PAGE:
Firestarter (film)

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Theatrical release poster
Directed byMark L. Lester
Produced by
Screenplay byStanley Mann
Based onFirestarter
by Stephen King
Music byTangerine Dream
CinematographyGiuseppe Ruzzolini
Edited by
  • David Rawlins
  • Ronald Sanders
Distributed byUniversal Pictures
(United States)
Thorn-EMI Films
(Non-USA current distribution)
Release date
  • May 11, 1984 (1984-05-11)
Running time
114 minutes[1]
CountryUnited States
Budget$12 million[2]
Box office$17.1 million[3] or $18.9 million[2]

Firestarter is a 1984 American science fiction horror film based on Stephen King's 1980 novel of the same name.[4] The plot concerns a young girl who develops pyrokinesis and the secret government agency known as the Shop which seeks to control her. The film was directed by Mark L. Lester, and stars David Keith, Drew Barrymore, Martin Sheen and George C. Scott. The film was shot in and around Wilmington, Chimney Rock, and Lake Lure, North Carolina.

A miniseries follow-up to the film Firestarter: Rekindled, was released in 2002 on the Sci-Fi Channel and a remake from Blumhouse.


College students Andy McGee (Keith) and Vicky Tomlinson (Heather Locklear) participate in an experiment where they are given a dose of a low-grade hallucinogen called LOT-6. The experiment gives them telepathic abilities; Vicky can read minds and Andy can control others to do and believe what he wants, though the effort gives him nosebleeds ("pinprick" hemorrhages), limiting this power. Andy and Vicky, now married, have a nine-year-old daughter named Charlene "Charlie" McGee (Barrymore), who has pyrokinetic abilities and can also see the near future.

Andy comes home from work and finds Vicky murdered and Charlie abducted; the family had already suspected that the government agency that sponsored the experiment, the Department of Scientific Intelligence ("the Shop"), was watching them. The government wants to weaponize Charlie's power. Andy finds Charlie and rescues her by blinding the agents. For the next year they are on the run.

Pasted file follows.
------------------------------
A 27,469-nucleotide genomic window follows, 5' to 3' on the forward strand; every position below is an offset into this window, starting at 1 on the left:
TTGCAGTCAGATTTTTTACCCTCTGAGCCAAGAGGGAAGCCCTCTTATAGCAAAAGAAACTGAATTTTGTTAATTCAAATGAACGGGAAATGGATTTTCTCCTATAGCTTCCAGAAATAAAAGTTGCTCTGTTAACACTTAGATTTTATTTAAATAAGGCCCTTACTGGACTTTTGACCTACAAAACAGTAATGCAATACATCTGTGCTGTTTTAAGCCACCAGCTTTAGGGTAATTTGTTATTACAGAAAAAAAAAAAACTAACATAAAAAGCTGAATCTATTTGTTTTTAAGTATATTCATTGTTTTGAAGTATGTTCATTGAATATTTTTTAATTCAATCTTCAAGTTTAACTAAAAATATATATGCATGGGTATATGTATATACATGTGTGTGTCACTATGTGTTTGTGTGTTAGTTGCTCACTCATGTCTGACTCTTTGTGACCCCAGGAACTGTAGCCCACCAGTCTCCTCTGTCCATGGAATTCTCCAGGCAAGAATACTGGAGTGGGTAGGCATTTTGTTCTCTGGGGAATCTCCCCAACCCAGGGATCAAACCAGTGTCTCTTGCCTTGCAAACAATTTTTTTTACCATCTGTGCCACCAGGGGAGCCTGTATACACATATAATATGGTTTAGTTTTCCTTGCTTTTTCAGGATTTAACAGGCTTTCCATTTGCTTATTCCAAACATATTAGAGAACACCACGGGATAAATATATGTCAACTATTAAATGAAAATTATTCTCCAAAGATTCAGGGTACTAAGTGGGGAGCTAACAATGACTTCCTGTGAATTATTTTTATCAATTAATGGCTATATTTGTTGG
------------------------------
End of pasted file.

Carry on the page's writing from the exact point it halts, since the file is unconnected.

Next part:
To protect themselves, Andy writes letters to major newspapers, but he unintentionally reveals their location. A farmer named Irv Manders (Carney) and his wife Norma (Fletcher) take in Andy and Charlie. Andy tells Mr. Manders the truth so that when the Shop arrives, he is ready to stand with them. However, Charlie quickly dispatches the agents when they arrive. They go on the run again, but Andy's gift has weakened. They go to a secluded cabin and prepare to go public with their story. Unfortunately, the head of the Shop, Captain Hollister (Sheen), sends Agent John Rainbird (Scott) to capture them and stop the release of information. After capture, father and daughter are kept separated. Andy is medicated and subjected to tests, which show his powers have decreased. Meanwhile, Rainbird pretends to be "John", a friendly orderly employed by The Shop to gain Charlie's trust and encourage her to submit to the tests.

Charlie's powers increase exponentially. She continually demands to see her father as they promised. Andy is revealed to be faking the acceptance of his drugs, so his powers have never decreased and it was all a ruse to make Hollister drop his guard. Once alone on a walk far from the house, Andy uses his power to get information from Hollister (such as "John"'s true identity) and arranges to leave with Charlie that night. He slips Charlie a note and she immediately tells John/Rainbird about the escape. Since he has wanted to kill Charlie since first hearing about her he hides in the barn so he can kill Andy as well. Charlie enters the barn first and John/Rainbird succeeds in convincing her to begin the climb up the ladder to him. His plan is put to an end once Andy enters and Charlie instead runs to her father. She tells him that "John" is present and asks if they can take him with them. She is saddened and angered to find out the truth, yet believes John/Rainbird when he states that he will not kill her father if she comes to him. To save his daughter, Andy orders the still mind-controlled Hollister to shoot at Rainbird. However, Rainbird kills Hollister, after which Andy, using his powers, causes Rainbird to leap to the ground, breaking his leg. Rainbird shoots Andy in the neck, fatally wounding him. Charlie then uses her powers to kill Rainbird. Andy, mortally wounded and dying pleads with her to use her powers to bring the facility down after he dies. The entire security team arrives and she eliminates them one by one and makes her way off the property.